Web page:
Part of the green movement includes new attention paid to the loss of children's playtime in an over structured and more urban world. This article, by a freelance writer from the Bay Area, reviews the rationale and strategies for why nature is the best place for children to play, even in urban parks, as a way of developing resilience, environmental awareness, capacity for improvisation, and so forth. Even lawmakers in this country are now sponsoring bills to get our kids outdoors and away from video games. This timely, under the radar article is a good reminder of this positive trend as our schools look to outdoor education and "green" programs to counter other less healthy affinities.

Peter Herzberg, Coordinating Editor
  The Trust for Public Land Newsletter, Fall/Winter 2008  
CongratulatiosYouAreNominated_1   Caveat Nominator!
Congratulations! You Are Nominated! It's an Honor. (It's a Sales Pitch)
Diana Jean Schemo

Organizations like The Congressional Youth Leadership Council that pitch leadership workshops to high school students are coming under increasing scrutiny. It is not that such programs are scams--the article shows that most students gain something-- but because the hyperbole of their sales pitch and promise of prestige don't quite add up, and because they make significant profit without offering financial aid to underserved students. In other words, this meticulously researched and written article is particularly salient to readers of Klingbrief, many of whom (like this writer) will recall having been solicited to nominate students for NYLC, since affluent students are the primary market for these organizations. Let the buyer (nominator?) beware, the article admonishes, in a multi-dimensional study of the rising trend in leadership training and organizations where profit and noble mission coexist uncomfortably.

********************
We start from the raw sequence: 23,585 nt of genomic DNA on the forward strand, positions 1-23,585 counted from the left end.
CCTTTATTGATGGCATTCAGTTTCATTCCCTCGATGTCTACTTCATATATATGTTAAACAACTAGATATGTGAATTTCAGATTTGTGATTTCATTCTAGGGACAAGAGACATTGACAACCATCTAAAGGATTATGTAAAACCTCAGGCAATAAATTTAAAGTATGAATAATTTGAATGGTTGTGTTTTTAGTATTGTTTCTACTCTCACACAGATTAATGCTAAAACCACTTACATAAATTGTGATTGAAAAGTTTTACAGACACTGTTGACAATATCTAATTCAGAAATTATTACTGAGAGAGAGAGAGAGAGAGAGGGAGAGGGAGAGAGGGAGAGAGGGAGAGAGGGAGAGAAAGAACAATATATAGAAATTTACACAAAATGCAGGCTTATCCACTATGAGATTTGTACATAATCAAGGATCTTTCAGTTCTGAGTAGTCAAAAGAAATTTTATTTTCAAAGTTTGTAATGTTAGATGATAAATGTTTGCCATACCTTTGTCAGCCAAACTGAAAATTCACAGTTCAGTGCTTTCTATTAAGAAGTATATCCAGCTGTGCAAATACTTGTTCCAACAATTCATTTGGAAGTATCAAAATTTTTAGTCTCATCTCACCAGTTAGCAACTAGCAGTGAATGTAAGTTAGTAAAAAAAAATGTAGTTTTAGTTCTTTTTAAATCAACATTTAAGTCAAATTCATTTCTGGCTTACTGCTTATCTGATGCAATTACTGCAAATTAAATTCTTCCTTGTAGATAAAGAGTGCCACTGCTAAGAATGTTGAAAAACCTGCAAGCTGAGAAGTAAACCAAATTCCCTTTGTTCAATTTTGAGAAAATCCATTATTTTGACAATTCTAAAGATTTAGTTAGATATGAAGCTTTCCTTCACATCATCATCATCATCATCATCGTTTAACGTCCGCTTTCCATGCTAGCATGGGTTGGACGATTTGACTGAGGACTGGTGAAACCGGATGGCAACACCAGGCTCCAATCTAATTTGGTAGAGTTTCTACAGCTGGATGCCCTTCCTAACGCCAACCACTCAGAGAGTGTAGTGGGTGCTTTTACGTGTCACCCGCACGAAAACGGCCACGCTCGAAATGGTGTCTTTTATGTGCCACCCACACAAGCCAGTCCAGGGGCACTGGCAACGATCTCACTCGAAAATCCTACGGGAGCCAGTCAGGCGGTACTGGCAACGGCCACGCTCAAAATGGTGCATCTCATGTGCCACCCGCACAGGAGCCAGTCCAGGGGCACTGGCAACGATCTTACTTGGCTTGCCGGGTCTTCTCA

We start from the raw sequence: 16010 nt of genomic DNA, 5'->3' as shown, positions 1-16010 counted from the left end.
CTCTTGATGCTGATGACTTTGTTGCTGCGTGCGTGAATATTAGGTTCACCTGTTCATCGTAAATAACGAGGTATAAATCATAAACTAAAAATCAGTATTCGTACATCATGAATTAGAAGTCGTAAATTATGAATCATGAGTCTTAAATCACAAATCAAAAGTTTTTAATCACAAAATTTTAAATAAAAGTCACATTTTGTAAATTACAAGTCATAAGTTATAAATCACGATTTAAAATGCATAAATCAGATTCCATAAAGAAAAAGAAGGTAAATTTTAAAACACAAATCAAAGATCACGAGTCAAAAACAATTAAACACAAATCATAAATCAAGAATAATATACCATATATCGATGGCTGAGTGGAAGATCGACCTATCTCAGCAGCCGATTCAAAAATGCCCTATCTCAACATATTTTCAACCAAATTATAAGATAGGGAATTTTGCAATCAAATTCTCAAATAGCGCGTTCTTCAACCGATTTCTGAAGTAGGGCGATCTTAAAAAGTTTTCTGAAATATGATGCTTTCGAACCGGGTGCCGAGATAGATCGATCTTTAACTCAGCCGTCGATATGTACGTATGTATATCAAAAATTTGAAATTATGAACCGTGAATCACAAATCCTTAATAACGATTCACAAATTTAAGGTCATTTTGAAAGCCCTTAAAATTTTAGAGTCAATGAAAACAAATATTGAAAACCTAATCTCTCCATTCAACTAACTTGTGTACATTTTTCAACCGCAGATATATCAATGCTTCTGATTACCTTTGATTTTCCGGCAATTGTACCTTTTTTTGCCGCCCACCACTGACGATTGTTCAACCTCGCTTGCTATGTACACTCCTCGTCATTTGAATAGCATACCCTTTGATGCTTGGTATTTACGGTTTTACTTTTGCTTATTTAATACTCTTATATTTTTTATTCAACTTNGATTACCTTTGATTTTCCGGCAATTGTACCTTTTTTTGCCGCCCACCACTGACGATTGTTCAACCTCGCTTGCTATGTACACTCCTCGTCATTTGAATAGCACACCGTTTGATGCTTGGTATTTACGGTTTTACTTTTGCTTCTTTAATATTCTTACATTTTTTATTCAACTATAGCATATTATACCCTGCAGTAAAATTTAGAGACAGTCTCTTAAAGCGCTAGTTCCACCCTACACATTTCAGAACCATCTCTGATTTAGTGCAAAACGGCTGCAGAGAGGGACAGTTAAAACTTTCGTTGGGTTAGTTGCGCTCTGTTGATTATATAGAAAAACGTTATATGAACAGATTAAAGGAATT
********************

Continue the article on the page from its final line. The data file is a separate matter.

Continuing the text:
Peter Herzberg, Coordinating Editor
  New York Times Magazine, April 19, 2009  

Taking the Miracle Out of Fundraising
The Fundraising Habits of Supremely Successful Boards, Jerold Panas

In this age of economic challenge, fundraising has taken on an even more important role than usual. This short and direct treatise, written by Jerold Panas, Chief Executive Officer of one of the nation's premier and largest firms in the field of campaign services and financial resource development, helps to solidify the basic fundamentals of fundraising for schools. This short book, written in a jaunty and accessible style, is full of excellent reminders and common sense strategies that promote best practices in support of non-profit institutions' fundraising efforts.

Eric Temple, The Carey School, CA
  Emerson & Church Publishers, 2008, ISBN 1-889102-26-1  
  Re-educating the IQ
Intelligence and How to Get It: Why Schools and Culture Count, Richard E. Nisbett

Nisbett, a prominent cognitive psychologist at the University of Michigan, presents recent research to critique the hereditarian view of intelligence. In a penetrating look at nature and nurture, he marshalls recent research evidence for the importance of non-hereditary factors in determining IQ. In what Nisbett calls the new environmentalism, there is room for neuroscience, genetics, educational interventions and parenting to have roles in determining IQ. Of particular note, Nisbett does not hesitate to take on controversial material involving race and adoption. Readers of the last two months' Klingbriefs might also see useful connections between this text, Malcolm Gladwell, and Carol Dweck.

Book review in the March 29, 2009 New York Times

Multiple Contributors
  W.W. Norton and Company, February 2009  
  Gain Without Pain--a Vision of Supervision
The Three Minute Classroom Walk Through, Carolyn J. Downey, Betty E. Steffy, Fenwick W. English, Larry E. Frase, and Dr. William K. Poston